Gebrochts (Yiddish: געבראָכטס, lit. 'broken', also gebrokts) refers to matzo that has absorbed liquid. In contemporary Hebrew, "gebrochts" is known as "matza sh'ruyah," or "soaked matzo." Gebrochts is an aspect of Passover kashrut observed by many in the Hasidic Jewish community, and among some other Ashkenazi Jewish groups influenced by Hasidism.
During the holiday of Passover, Jews are forbidden to eat any of five grains specified in the Talmud — wheat, barley, spelt, oats, and rye — if they have been "leavened." Leavening (Hebrew: חמוץ, chimutz) is defined as flour of one of these grains combined with water and allowed to sit for more than 18 minutes before being baked. Once flour has been reacted with water and rapidly baked into matzo, it is no longer subject to leavening. According to this argument, matzo and its derivatives are neither "leavened" nor "leavenable" and therefore are permissible for consumption during Passover. A reading of the tractate Pesahim from the Babylonian Talmud (c. 500) makes it clear that in Talmudic times, matzo soaked in water was permitted during Passover; the Ashkenazi rabbi and exegete, Rashi (c. 1100), also indicates that this was unobjectionable (Berachot 38b).
However, the custom later developed among some Ashkenazim, primarily Hasidic Jews, to avoid putting matzo (or any derivative, such as matzo meal) into water (or any liquid), to avoid the possibility that a clump of flour that was never properly mixed with water (and thus is still susceptible to leavening) may come into contact with the liquid. According to Rabbi Yitzchak Eizik of Vitebsk, the custom originated with Dov Ber of Mezeritch. (This appears, for example, in Shulchan Aruch HaRav, c. 1800.) Therefore, some Jewish communities, especially Hasidic Jews, do not eat matzo ball soup during Passover. "Non-gebrochts" recipes and products generally substitute potato starch for matzo meal.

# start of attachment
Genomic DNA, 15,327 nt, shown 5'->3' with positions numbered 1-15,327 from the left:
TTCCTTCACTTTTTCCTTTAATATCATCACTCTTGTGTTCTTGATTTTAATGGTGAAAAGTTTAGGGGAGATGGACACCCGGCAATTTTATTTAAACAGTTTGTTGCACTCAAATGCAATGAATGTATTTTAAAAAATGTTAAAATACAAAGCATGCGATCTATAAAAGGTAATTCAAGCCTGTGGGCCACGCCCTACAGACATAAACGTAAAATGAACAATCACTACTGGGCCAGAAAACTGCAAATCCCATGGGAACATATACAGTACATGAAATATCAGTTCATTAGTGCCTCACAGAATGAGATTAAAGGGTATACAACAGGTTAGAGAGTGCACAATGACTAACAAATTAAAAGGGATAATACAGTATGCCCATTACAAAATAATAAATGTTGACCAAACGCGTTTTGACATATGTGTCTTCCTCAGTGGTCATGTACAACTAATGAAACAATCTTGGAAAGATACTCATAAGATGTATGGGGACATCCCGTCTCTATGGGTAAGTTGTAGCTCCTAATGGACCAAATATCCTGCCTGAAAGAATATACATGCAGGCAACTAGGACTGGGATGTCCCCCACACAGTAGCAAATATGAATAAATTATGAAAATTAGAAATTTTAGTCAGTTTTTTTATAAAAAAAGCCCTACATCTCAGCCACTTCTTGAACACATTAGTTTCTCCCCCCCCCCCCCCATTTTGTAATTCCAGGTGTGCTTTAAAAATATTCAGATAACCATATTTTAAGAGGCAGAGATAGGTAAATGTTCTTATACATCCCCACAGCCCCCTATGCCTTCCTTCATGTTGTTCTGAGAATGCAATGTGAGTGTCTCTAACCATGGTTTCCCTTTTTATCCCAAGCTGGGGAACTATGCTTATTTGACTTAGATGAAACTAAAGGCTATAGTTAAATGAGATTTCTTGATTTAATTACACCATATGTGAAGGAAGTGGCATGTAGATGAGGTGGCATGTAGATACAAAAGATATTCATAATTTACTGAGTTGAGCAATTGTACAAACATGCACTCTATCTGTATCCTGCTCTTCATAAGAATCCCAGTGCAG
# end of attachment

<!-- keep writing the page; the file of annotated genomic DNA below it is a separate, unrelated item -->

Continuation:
Some non-gebrochts eaters will not use dishes that were used for gebrochts. Some hotels and restaurants open during Passover indicate on their menus, "if you would like to add matzo to your chicken soup, please notify the waiter so s/he may provide you with a disposable bowl and spoon." Others observe the custom only on the first night of Passover or abstain from eating gebrochts themselves but do not regard it as chametz. Personal custom generally reflect the norms of one's family and community.
Most Ashkenazim consider gebrochts to be a non-issue. While no one argues that one must consume gebrochts during Passover, many consider gebrochts dishes (matzo ball soup or fried matzo, for example) to constitute an enjoyable and significant role in their Passover experience and thus a way to fulfill the mitzvah of being happy on a Yom Tov. In fact, the members of some nineteenth century Lithuanian Jewish communities deliberately ate gebrochts to demonstrate the permissibility of this practice. Both the Vilna Gaon and Rabbi Moshe Feinstein ruled that there is no reason to avoid eating gebrochts.
In Israel, Passover is observed for seven days, as mandated by the Torah; those with the custom of not eating gebrochts generally abstain for all seven days. Outside of Israel, however, an eighth day is observed because of a decree of Rabbinic law. On this eighth (somewhat more lenient in certain regards) day, virtually all communities consider gebrochts to be permitted, even those who are careful not to eat gebrochts for the first seven days.
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